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The Leaving of Ireland

Migration and Belonging in Irish Literature and Film

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Edited By John Lynch and Katherina Dodou

The Leaving of Ireland brings together an international group of scholars to reflect critically on the unfolding nature of the experience of Irish cultural identity at a time when Ireland is struggling to adjust to the shattering impacts of globalization and religious scandals of recent decades. Looking back over the last two centuries, the volume considers a range of literary and filmic works that have sought to articulate something of this experience and its multiple locations. The essays revisit crucial constituents of Irish history and self-perception at the micro-level, exploring the representation of individual experiences of migration and identification and the definition of a sense of belonging. They also examine these issues at the macro-level, looking at larger politico-historical transformations, national affiliations and changed social and geographical landscapes. The book is organized around key themes including history, mobility, memory and place and addresses the works of a wide range of authors, including Emily Lawless, Frank McCourt, Sinéad Morrissey, Paul Muldoon, Joseph O’Connor, J.M. Synge and W.B. Yeats.
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‘Blurt it out like a Polaroid’: Framing Place in the Poetry of Paul Muldoon and Sinéad Morrissey

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ABSTRACT This chapter considers how the poets Paul Muldoon and Sinéad Morrissey mobilize a kind of referential switching between linguistic and photographic registers in their writing to engage with the processes of framing and selection that are also intrinsic to literary expression, and poetic discourse in particular. Rather than seeking to display an authority grounded on the seamless vision of the author, they present a self-conscious reflection on the conditional and formative aspects of language and its relation to place.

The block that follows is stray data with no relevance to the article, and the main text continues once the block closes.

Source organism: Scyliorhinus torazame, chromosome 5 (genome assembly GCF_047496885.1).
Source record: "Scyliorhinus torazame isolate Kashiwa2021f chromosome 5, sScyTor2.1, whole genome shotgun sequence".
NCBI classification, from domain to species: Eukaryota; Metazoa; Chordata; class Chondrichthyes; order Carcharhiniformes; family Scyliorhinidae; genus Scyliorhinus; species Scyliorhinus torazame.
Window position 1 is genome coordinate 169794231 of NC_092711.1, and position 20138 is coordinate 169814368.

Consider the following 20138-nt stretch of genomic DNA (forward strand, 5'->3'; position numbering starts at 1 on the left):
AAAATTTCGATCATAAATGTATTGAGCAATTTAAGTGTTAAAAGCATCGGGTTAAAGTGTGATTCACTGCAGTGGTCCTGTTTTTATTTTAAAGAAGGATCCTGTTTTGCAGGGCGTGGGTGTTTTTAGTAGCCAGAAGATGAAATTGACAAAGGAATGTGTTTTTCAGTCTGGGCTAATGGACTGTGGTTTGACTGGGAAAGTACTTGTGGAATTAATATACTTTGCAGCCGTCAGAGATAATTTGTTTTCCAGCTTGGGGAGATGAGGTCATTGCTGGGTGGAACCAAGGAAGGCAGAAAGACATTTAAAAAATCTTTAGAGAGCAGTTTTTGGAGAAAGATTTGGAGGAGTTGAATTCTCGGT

In his essay on poetry and photography, David Kennedy notes how ‘it is something of a commonplace, in our post-postmodern age, to talk about the slippery unreliability of language; and one wonders whether poems have imagined that the ekphrastic encounter with an image would provide them with something more reliable’.1 The work of a number of contemporary Irish poets, however, manifests an interest in the shared unreliability, or contingency of poetic language and photographic representation – the different ways in which these two media seek to represent the world, and offer us partial and provisional glimpses of the world, are seen to complement each other. If not reliability or truth, the contrasting of these two media with each other may help approach both in a way that least offers some kind of corrective process. Furthermore, both ← 227 | 228 → lyric poetry and photography have developed, altered and questioned our relationship with place in a world which, since the invention of photography in the early nineteenth century, has...

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